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frustratedbuyer

Gazumped In Both Oxford And Cambridge!

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We started looking in Oxford at the beginning of the year. We found a place, offered, raised the offer and then had to withdraw as the other buyer offered more and above what we could afford. The estate agent was rude and obstructive and we don't know if our offers were ever passed on. After this disappointment, there was nothing we could afford with our budget so we started looking in Cambridge. Found a house, offered very close to asking price but there was high competition and after bidding process, the property sold for at least 20,000 over asking price!

We are still looking, and from what we have gathered, Oxford is now flooded by ex rentals at crazy prices and Cambridge has slightly lower prices but still quite high due to scarcity of decent properties up for sale.

I should explain that both properties we offered on required complete update. We are a normal family whose income has been hit by the recession and who cannot afford to pay unrealistic prices and still have to spend money to do up the house. Are we supposed to pay top prices for wrecks?

Are Oxford and Cambridge in some parallel universe immune to the recession? The irony is that we left London and now London properties are cheaper than the ones in Ox and Cam

Grumpy gazumped buyer

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We started looking in Oxford at the beginning of the year. We found a place, offered, raised the offer and then had to withdraw as the other buyer offered more and above what we could afford. The estate agent was rude and obstructive and we don't know if our offers were ever passed on. After this disappointment, there was nothing we could afford with our budget so we started looking in Cambridge. Found a house, offered very close to asking price but there was high competition and after bidding process, the property sold for at least 20,000 over asking price!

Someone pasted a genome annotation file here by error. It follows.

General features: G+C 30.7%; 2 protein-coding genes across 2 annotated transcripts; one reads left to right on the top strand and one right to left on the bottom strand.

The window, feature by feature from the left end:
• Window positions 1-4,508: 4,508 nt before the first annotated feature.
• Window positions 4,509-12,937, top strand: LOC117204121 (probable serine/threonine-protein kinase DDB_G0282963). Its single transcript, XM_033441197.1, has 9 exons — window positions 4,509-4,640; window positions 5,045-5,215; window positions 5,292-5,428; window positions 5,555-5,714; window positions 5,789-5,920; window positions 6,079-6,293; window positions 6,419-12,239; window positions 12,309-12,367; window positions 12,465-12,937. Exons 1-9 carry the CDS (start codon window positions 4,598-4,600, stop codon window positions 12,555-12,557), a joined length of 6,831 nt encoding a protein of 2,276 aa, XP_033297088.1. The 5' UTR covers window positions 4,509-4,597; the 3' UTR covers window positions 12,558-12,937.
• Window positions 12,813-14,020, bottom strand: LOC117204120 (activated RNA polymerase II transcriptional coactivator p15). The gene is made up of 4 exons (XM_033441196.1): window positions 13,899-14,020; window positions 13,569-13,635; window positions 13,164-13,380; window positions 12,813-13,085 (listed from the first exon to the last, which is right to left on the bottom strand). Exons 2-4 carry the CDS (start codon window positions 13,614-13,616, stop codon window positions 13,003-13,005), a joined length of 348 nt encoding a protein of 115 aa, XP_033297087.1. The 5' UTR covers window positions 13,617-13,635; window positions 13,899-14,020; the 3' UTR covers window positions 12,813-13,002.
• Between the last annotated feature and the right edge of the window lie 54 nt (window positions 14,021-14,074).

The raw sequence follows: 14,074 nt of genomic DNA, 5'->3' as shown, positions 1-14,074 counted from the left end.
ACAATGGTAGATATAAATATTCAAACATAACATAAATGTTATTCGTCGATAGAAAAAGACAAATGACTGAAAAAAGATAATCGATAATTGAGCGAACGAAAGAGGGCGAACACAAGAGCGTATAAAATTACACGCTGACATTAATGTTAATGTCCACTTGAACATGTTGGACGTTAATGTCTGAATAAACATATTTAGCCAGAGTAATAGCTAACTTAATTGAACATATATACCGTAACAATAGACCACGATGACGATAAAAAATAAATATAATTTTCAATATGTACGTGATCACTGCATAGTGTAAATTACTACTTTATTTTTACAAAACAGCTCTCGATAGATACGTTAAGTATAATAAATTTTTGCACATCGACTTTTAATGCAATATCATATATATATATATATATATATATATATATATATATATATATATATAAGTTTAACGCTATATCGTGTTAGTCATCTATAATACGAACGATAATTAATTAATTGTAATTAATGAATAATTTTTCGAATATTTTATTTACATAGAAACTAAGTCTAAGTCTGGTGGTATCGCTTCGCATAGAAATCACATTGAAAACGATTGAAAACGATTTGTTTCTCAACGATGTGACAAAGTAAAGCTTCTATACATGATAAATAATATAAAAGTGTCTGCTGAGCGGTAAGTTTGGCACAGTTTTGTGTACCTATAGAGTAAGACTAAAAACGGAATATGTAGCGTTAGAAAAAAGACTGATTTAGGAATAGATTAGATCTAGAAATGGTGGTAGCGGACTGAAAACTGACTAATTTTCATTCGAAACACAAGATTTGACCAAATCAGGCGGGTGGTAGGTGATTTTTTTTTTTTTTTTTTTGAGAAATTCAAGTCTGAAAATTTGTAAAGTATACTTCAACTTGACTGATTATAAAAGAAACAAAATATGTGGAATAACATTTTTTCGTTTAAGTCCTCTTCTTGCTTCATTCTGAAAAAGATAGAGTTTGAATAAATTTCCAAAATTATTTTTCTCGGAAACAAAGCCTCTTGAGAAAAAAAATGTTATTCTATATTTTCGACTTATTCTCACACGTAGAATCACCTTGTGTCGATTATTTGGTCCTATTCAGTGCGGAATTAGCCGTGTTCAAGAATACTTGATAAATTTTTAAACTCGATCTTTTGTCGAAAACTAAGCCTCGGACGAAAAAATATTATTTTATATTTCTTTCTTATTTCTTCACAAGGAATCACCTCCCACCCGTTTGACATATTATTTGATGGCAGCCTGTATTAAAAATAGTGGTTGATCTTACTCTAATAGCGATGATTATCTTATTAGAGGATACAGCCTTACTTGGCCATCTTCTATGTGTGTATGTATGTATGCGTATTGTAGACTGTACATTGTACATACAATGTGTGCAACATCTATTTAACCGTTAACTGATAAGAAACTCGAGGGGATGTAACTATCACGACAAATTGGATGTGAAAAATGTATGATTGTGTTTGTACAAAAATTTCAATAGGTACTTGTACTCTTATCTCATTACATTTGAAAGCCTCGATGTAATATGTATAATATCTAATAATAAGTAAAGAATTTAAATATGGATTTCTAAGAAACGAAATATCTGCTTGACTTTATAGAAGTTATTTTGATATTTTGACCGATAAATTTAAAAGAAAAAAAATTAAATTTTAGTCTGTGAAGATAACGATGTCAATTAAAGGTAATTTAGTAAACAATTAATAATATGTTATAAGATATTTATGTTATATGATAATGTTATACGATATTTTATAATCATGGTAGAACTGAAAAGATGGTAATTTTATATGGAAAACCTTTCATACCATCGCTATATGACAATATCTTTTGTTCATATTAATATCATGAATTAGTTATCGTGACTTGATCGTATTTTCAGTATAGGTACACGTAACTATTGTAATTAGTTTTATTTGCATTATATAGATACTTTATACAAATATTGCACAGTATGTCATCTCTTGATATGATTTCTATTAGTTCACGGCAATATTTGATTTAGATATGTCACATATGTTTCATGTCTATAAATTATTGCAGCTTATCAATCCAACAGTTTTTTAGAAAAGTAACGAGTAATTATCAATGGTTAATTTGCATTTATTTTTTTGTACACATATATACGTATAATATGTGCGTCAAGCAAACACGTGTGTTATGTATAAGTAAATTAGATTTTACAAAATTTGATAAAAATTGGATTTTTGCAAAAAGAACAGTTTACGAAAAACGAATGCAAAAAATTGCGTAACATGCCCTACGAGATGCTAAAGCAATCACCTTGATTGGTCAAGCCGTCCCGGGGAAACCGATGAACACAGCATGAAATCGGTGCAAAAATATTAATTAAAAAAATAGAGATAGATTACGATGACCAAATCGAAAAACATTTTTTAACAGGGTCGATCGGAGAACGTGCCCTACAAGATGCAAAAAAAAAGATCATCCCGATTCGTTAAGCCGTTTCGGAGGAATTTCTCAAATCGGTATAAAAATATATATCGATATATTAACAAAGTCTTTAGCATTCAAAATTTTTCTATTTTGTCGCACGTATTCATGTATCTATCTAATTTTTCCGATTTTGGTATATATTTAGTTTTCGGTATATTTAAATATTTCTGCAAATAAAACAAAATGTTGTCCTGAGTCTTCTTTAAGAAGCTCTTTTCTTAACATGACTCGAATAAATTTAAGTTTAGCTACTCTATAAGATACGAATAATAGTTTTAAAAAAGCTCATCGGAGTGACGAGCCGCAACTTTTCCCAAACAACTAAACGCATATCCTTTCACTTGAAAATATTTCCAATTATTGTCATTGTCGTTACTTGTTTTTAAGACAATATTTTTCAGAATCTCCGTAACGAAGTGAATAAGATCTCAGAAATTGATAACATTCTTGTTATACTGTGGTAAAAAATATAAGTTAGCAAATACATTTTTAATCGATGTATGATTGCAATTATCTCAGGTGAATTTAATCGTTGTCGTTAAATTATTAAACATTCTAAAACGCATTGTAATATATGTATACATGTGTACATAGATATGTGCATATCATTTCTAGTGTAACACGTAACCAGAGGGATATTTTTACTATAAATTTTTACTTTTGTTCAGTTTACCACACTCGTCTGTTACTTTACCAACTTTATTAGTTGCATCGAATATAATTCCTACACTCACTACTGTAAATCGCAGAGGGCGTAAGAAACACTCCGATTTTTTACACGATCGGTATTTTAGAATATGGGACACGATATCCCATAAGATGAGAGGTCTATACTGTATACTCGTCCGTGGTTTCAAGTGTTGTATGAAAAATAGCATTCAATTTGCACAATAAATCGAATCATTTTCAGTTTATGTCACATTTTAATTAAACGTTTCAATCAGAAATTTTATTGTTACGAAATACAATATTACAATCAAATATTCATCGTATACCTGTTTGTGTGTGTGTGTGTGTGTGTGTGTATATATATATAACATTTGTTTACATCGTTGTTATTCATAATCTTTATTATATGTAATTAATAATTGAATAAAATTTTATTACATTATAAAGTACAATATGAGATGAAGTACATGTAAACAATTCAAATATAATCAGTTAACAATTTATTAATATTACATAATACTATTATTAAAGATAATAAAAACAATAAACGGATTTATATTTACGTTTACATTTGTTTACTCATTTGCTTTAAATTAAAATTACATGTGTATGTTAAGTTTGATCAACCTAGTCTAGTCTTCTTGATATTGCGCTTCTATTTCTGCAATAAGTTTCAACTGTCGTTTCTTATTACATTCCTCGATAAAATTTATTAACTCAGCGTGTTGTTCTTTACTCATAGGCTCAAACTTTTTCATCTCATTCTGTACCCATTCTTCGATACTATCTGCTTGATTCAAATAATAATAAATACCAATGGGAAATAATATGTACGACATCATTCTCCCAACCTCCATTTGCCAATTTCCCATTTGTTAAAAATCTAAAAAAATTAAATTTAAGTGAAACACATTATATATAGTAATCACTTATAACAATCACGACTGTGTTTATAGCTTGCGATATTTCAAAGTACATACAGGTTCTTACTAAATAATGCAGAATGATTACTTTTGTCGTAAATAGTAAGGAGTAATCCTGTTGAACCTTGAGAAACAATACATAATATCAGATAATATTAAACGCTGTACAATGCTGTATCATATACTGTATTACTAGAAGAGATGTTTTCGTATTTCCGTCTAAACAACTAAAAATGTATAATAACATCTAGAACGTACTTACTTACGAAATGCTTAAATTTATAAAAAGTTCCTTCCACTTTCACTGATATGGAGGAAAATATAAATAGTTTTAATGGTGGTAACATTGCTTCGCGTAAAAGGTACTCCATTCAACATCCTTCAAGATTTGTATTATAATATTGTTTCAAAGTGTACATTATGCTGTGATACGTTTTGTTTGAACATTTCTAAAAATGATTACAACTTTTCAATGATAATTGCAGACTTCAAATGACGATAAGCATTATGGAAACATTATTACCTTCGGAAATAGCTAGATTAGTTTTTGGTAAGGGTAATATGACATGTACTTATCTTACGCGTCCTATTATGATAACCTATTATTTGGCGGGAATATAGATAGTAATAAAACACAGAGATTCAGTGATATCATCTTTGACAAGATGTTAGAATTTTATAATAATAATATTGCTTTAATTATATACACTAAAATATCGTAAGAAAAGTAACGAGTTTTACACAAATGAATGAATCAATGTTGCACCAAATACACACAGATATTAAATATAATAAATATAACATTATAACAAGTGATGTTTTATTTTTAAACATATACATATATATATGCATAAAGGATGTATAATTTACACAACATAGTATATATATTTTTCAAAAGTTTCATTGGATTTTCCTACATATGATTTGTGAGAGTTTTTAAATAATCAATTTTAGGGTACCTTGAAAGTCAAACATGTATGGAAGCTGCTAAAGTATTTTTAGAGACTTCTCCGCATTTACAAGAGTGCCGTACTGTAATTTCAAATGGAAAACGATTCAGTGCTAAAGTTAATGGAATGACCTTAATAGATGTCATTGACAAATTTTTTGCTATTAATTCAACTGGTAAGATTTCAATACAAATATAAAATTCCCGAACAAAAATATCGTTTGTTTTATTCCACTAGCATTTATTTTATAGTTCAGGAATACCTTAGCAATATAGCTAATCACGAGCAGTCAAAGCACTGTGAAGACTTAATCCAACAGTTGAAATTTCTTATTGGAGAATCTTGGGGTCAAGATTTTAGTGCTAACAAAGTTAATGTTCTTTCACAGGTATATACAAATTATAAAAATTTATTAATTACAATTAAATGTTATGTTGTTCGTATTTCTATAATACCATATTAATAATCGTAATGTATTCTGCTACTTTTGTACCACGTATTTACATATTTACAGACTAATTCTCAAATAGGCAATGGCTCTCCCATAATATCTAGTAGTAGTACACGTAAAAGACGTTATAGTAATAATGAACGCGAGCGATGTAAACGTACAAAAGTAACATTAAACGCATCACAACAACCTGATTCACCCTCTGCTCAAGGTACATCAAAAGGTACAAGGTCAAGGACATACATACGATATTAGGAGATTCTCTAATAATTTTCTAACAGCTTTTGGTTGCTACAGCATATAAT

We are still looking, and from what we have gathered, Oxford is now flooded by ex rentals at crazy prices and Cambridge has slightly lower prices but still quite high due to scarcity of decent properties up for sale.

I should explain that both properties we offered on required complete update. We are a normal family whose income has been hit by the recession and who cannot afford to pay unrealistic prices and still have to spend money to do up the house. Are we supposed to pay top prices for wrecks?

Are Oxford and Cambridge in some parallel universe immune to the recession? The irony is that we left London and now London properties are cheaper than the ones in Ox and Cam

Grumpy gazumped buyer

You'll look back and see this as a lucky escape after prices drop another 20%. Agreed there are supporing forces in both cities but gravity can't be denied forever.

As for the people who offered £20k over asking price in this market, there's only one word: Meh ....!

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Are we supposed to pay top prices for wrecks?

The very thought of people believing that they are supposed to offer stupid money for houses just because some ******ing jumped up retarded chav estate agent ******* has made them believe that it's the done thing fills me with anger.

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Are Oxford and Cambridge in some parallel universe immune to the recession? The irony is that we left London and now London properties are cheaper than the ones in Ox and Cam